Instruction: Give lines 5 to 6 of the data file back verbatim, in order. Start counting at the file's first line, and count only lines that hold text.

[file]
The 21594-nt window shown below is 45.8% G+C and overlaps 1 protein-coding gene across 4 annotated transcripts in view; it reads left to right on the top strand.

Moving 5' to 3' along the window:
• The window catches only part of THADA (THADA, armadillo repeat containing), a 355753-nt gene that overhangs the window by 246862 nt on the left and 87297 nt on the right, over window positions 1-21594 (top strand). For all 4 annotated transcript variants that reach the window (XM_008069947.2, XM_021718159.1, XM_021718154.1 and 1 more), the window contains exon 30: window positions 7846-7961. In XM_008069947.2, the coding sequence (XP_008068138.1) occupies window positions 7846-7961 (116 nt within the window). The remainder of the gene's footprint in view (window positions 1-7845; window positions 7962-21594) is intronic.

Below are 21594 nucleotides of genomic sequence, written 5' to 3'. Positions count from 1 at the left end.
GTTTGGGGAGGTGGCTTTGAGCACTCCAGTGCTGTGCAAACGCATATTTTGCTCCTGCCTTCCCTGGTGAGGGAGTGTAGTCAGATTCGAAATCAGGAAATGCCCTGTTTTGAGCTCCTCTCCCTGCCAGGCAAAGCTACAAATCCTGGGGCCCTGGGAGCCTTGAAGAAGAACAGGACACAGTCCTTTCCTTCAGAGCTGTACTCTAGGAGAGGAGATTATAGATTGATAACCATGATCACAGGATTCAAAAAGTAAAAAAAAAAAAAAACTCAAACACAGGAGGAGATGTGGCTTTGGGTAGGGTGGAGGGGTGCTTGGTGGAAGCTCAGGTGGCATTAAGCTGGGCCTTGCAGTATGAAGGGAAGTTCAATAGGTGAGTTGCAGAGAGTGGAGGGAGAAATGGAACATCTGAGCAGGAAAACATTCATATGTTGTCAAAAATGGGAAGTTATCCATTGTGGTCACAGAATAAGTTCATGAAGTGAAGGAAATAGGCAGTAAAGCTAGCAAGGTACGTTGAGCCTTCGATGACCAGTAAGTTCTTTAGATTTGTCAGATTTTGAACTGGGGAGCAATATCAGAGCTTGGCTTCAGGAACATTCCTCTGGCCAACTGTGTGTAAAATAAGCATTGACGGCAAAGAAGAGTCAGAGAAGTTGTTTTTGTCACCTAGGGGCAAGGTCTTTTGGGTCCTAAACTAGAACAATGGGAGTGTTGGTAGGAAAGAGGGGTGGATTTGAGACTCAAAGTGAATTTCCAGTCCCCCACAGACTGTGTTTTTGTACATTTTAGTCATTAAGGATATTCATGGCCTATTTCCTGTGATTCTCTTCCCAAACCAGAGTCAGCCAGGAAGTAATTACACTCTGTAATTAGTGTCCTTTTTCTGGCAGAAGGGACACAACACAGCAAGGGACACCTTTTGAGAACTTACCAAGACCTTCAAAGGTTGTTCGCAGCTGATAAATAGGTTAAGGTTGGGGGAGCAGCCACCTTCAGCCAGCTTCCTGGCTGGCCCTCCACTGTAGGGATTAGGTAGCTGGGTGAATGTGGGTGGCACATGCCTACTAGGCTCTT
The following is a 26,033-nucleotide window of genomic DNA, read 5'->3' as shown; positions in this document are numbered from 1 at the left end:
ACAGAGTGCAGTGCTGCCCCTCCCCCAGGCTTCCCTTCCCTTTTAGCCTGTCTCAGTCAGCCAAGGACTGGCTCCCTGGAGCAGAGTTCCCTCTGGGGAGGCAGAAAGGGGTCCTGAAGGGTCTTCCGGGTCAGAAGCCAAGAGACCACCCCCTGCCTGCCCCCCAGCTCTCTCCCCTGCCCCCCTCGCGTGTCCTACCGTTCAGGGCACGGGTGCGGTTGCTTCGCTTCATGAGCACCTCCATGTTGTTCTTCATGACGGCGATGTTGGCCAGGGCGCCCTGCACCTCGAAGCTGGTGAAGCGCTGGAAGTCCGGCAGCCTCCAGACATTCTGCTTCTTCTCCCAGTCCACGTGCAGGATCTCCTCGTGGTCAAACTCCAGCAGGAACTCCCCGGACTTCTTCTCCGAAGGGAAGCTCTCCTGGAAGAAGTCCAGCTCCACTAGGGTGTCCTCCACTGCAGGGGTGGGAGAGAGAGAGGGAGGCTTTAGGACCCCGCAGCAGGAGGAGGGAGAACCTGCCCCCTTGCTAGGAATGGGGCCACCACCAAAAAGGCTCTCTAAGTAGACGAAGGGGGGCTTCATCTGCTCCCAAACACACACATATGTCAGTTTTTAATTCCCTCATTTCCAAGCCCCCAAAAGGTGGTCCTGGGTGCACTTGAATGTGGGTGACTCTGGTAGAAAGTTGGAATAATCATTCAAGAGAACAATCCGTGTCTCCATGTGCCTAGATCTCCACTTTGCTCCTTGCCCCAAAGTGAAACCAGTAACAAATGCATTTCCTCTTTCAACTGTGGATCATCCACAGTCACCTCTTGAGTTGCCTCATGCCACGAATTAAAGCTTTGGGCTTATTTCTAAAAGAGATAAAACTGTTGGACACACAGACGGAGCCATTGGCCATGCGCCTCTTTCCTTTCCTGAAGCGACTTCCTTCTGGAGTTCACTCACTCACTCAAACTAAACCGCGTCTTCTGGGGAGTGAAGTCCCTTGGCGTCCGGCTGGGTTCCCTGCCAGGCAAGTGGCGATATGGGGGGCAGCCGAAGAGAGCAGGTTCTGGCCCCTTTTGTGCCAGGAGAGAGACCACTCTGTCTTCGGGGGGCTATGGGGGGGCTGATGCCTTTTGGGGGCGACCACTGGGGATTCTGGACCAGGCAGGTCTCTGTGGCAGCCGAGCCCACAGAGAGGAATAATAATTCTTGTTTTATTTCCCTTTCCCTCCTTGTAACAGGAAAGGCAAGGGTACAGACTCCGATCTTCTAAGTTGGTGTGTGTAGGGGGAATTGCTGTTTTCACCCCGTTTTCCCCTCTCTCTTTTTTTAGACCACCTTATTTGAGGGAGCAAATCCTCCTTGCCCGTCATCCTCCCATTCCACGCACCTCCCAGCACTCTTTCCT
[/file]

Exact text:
GTTTGGGGAGGTGGCTTTGAGCACTCCAGTGCTGTGCAAACGCATATTTTGCTCCTGCCTTCCCTGGTGAGGGAGTGTAGTCAGATTCGAAATCAGGAAATGCCCTGTTTTGAGCTCCTCTCCCTGCCAGGCAAAGCTACAAATCCTGGGGCCCTGGGAGCCTTGAAGAAGAACAGGACACAGTCCTTTCCTTCAGAGCTGTACTCTAGGAGAGGAGATTATAGATTGATAACCATGATCACAGGATTCAAAAAGTAAAAAAAAAAAAAAACTCAAACACAGGAGGAGATGTGGCTTTGGGTAGGGTGGAGGGGTGCTTGGTGGAAGCTCAGGTGGCATTAAGCTGGGCCTTGCAGTATGAAGGGAAGTTCAATAGGTGAGTTGCAGAGAGTGGAGGGAGAAATGGAACATCTGAGCAGGAAAACATTCATATGTTGTCAAAAATGGGAAGTTATCCATTGTGGTCACAGAATAAGTTCATGAAGTGAAGGAAATAGGCAGTAAAGCTAGCAAGGTACGTTGAGCCTTCGATGACCAGTAAGTTCTTTAGATTTGTCAGATTTTGAACTGGGGAGCAATATCAGAGCTTGGCTTCAGGAACATTCCTCTGGCCAACTGTGTGTAAAATAAGCATTGACGGCAAAGAAGAGTCAGAGAAGTTGTTTTTGTCACCTAGGGGCAAGGTCTTTTGGGTCCTAAACTAGAACAATGGGAGTGTTGGTAGGAAAGAGGGGTGGATTTGAGACTCAAAGTGAATTTCCAGTCCCCCACAGACTGTGTTTTTGTACATTTTAGTCATTAAGGATATTCATGGCCTATTTCCTGTGATTCTCTTCCCAAACCAGAGTCAGCCAGGAAGTAATTACACTCTGTAATTAGTGTCCTTTTTCTGGCAGAAGGGACACAACACAGCAAGGGACACCTTTTGAGAACTTACCAAGACCTTCAAAGGTTGTTCGCAGCTGATAAATAGGTTAAGGTTGGGGGAGCAGCCACCTTCAGCCAGCTTCCTGGCTGGCCCTCCACTGTAGGGATTAGGTAGCTGGGTGAATGTGGGTGGCACATGCCTACTAGGCTCTT
The following is a 26,033-nucleotide window of genomic DNA, read 5'->3' as shown; positions in this document are numbered from 1 at the left end: